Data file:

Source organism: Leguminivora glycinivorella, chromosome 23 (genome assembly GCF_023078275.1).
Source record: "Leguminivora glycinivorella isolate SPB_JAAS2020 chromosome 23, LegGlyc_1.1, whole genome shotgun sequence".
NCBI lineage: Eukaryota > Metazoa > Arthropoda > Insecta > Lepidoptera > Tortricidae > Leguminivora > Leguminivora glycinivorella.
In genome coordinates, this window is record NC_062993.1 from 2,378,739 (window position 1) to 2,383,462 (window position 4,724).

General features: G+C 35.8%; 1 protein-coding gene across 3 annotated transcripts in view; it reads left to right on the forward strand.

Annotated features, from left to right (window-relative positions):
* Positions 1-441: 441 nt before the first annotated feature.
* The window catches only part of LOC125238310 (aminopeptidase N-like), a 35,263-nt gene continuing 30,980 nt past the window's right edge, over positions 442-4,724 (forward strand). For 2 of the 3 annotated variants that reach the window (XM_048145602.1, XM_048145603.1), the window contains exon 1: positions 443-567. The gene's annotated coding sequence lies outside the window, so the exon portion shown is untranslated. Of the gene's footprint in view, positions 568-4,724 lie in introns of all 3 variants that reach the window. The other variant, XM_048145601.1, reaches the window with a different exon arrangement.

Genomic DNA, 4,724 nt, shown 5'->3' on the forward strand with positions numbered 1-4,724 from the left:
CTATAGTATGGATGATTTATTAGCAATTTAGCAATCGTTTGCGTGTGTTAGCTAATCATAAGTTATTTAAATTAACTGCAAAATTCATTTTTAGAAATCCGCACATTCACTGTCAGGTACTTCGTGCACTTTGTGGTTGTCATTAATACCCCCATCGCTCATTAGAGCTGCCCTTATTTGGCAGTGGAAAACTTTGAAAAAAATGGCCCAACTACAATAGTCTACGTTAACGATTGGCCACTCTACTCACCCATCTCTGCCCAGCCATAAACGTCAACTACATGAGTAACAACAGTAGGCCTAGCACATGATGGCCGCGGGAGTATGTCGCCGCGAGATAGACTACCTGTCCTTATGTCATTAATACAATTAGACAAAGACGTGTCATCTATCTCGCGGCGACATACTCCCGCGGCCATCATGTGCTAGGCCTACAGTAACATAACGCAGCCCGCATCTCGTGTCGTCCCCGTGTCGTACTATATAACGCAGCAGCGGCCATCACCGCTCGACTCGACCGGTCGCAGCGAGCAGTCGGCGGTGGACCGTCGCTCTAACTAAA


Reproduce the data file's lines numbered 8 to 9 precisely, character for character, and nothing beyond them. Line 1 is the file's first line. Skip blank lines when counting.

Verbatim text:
* The window catches only part of LOC125238310 (aminopeptidase N-like), a 35,263-nt gene continuing 30,980 nt past the window's right edge, over positions 442-4,724 (forward strand). For 2 of the 3 annotated variants that reach the window (XM_048145602.1, XM_048145603.1), the window contains exon 1: positions 443-567. The gene's annotated coding sequence lies outside the window, so the exon portion shown is untranslated. Of the gene's footprint in view, positions 568-4,724 lie in introns of all 3 variants that reach the window. The other variant, XM_048145601.1, reaches the window with a different exon arrangement.

Genomic DNA, 4,724 nt, shown 5'->3' on the forward strand with positions numbered 1-4,724 from the left: